We are integrating at this point with two separate grade levels, Kindergarten/Gr1 & Grade 4/5. Many ideas have been bounced off of us by classroom teachers, but it is ultimately up to us how we feel we can best fit into this unit. The logistics of teaching PE, as we all know, are very different than teaching in the classroom. However, the challenge that presents itself is creating the best learning experiences possible considering the direction that the unit of inquiry takes within the classroom. This is especially true when single subject teachers are not a part of the organic process of creating the unit from ground up. It is obviously best to involve yourself early on in the unit. We
At this point, here is a very brief overview of our integration:
Main Focus: Students being able to express emotions and mood through the arts
PE focus: Dance: Introducing the students to a variety of music. Each piece of music with a different theme/mood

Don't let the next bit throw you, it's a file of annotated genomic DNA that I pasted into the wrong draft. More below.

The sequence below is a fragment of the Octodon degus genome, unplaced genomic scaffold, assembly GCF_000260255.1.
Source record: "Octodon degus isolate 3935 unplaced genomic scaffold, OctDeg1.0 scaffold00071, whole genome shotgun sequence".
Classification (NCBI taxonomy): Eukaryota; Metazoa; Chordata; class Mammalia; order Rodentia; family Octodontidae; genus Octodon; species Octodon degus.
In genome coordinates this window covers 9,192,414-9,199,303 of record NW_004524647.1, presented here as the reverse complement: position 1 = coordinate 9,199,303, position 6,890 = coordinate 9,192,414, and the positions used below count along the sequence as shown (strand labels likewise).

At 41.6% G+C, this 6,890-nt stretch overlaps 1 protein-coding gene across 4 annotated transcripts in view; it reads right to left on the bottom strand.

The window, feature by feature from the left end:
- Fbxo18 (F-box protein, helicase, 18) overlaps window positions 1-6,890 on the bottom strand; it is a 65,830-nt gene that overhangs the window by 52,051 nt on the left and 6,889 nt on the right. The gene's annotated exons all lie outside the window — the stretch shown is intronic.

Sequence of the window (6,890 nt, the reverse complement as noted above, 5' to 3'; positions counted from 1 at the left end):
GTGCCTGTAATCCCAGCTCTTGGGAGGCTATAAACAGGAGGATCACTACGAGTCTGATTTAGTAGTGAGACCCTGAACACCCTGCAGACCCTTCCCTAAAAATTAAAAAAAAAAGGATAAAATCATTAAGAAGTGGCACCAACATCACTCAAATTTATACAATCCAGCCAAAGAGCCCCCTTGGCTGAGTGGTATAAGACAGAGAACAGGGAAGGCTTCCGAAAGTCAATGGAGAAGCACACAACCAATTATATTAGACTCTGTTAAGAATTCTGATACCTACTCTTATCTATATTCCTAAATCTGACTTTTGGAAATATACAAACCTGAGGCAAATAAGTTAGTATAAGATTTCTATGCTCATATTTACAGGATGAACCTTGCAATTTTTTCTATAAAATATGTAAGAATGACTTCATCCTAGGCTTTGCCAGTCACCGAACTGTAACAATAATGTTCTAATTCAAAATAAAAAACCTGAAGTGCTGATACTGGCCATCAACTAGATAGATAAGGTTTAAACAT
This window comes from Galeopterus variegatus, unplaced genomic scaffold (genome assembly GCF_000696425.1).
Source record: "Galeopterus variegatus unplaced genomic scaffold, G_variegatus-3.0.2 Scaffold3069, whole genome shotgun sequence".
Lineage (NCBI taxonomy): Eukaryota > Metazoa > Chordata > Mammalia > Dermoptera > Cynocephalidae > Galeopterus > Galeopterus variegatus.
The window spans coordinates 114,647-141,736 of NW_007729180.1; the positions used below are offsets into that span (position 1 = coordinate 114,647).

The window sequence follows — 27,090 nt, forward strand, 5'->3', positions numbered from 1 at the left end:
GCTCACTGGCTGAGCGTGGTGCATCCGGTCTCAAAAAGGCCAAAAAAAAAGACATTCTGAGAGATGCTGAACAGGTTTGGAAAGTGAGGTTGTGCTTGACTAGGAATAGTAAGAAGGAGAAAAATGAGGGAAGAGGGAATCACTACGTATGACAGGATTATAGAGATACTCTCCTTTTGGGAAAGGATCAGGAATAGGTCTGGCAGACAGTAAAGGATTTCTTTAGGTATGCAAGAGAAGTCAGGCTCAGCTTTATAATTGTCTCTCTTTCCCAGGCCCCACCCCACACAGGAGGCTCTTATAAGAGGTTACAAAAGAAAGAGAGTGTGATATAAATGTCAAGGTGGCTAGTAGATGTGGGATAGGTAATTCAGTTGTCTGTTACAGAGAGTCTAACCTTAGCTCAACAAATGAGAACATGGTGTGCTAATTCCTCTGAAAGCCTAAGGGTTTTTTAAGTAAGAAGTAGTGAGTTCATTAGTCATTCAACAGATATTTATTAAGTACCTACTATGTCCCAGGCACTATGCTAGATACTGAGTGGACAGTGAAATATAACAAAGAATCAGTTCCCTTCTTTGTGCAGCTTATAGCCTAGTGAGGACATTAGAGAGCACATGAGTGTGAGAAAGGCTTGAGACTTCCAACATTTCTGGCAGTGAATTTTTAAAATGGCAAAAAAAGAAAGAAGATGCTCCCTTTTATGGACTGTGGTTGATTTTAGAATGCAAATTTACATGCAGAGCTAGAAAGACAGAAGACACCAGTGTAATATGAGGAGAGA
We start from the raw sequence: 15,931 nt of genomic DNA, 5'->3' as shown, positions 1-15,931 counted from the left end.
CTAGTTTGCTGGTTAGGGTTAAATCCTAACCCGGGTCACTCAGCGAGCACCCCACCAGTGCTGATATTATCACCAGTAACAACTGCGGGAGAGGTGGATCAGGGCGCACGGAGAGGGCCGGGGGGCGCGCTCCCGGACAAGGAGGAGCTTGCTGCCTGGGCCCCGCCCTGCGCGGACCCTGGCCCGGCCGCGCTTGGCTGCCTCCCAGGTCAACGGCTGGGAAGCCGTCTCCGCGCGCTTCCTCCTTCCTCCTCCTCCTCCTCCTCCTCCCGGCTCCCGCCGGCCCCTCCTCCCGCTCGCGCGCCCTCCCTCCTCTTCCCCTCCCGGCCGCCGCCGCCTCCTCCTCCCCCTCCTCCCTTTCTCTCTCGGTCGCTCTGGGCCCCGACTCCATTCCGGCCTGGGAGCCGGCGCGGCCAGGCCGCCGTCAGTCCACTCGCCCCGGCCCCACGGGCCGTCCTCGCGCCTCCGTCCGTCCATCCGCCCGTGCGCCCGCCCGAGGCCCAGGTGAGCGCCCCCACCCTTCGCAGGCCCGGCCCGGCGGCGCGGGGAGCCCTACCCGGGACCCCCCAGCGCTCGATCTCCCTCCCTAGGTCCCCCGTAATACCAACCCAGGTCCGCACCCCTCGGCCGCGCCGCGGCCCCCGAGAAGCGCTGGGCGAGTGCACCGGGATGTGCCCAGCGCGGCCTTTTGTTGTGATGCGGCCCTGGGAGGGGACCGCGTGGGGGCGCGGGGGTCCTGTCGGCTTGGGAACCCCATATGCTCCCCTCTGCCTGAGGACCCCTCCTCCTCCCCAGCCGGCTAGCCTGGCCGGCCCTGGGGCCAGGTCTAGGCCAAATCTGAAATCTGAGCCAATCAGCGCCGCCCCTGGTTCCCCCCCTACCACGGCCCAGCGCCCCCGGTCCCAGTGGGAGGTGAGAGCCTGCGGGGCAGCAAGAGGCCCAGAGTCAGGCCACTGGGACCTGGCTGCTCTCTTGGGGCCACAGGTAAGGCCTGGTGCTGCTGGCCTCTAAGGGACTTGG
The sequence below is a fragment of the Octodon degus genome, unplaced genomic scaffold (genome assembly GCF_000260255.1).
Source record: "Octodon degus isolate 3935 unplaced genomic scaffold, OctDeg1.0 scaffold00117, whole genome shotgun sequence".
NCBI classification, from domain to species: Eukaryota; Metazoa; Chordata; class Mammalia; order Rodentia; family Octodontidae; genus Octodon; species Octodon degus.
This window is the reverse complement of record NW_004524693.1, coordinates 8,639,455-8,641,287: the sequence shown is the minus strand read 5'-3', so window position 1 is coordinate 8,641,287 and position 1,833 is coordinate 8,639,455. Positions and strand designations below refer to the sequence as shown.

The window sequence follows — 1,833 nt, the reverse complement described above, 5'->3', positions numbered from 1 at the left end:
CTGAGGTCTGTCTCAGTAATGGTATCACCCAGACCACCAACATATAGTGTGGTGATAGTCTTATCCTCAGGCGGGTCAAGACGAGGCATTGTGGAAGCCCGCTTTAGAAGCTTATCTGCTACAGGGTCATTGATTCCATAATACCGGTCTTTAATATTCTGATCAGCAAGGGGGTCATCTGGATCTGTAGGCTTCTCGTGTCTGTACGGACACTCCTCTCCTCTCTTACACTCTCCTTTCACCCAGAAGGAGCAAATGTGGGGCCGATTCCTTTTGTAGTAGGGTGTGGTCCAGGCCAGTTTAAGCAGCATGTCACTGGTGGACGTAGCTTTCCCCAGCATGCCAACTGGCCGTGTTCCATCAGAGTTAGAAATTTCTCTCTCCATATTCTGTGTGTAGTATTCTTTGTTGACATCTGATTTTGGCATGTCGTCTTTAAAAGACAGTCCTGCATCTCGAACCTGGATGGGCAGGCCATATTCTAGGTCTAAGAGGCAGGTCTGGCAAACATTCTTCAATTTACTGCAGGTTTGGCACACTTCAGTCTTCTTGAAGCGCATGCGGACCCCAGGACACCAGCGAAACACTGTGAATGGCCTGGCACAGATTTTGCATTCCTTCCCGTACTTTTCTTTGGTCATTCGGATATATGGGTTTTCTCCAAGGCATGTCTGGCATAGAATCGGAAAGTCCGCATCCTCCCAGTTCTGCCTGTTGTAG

Main Focus: Peace and Conflict
PE focus: Exploring various forms of tribal dance
At this point, we know this is our connection, but as we dig deeper, we will come up with more meaningful connections. We have to allow for the students to initiate their own inquiry to see where this unit takes us..
Please share any ideas you may have regarding dance in PE.
What enduring concepts should the students walk away with when completing the Athletics unit. And what transdisciplinary skills should they have had a chance to work on?
In terms of transdisciplinary skills, we focused on:
Application: Making use of previously acquired knowledge in practical or new ways
Gross Motor Skills: Exhibiting skills in which groups of large muscles are used and the factor of strength is primary
Recording Data: Recording results
The enduring concepts that we wanted to focus on this unit were:
In the strand of Identity in the PSPE Scope and Sequence:
In the strand of Active Living:
In my "Examples of Integration" page, you can see an example of a stand alone integration with PE and Art. We have been preparing the Early Years students for their annual Sports Day which was held at ISPP on Thursday, Feb. 17th. About 4 weeks ago in PE, I began to introduce 'Road signs and symbols' to the children. I introduced 3 road signs per class and had the students run through various activities aimed at helping them not only to visually identify each road sign, but to also be able to apply each sign's meaning in variety of designed activities.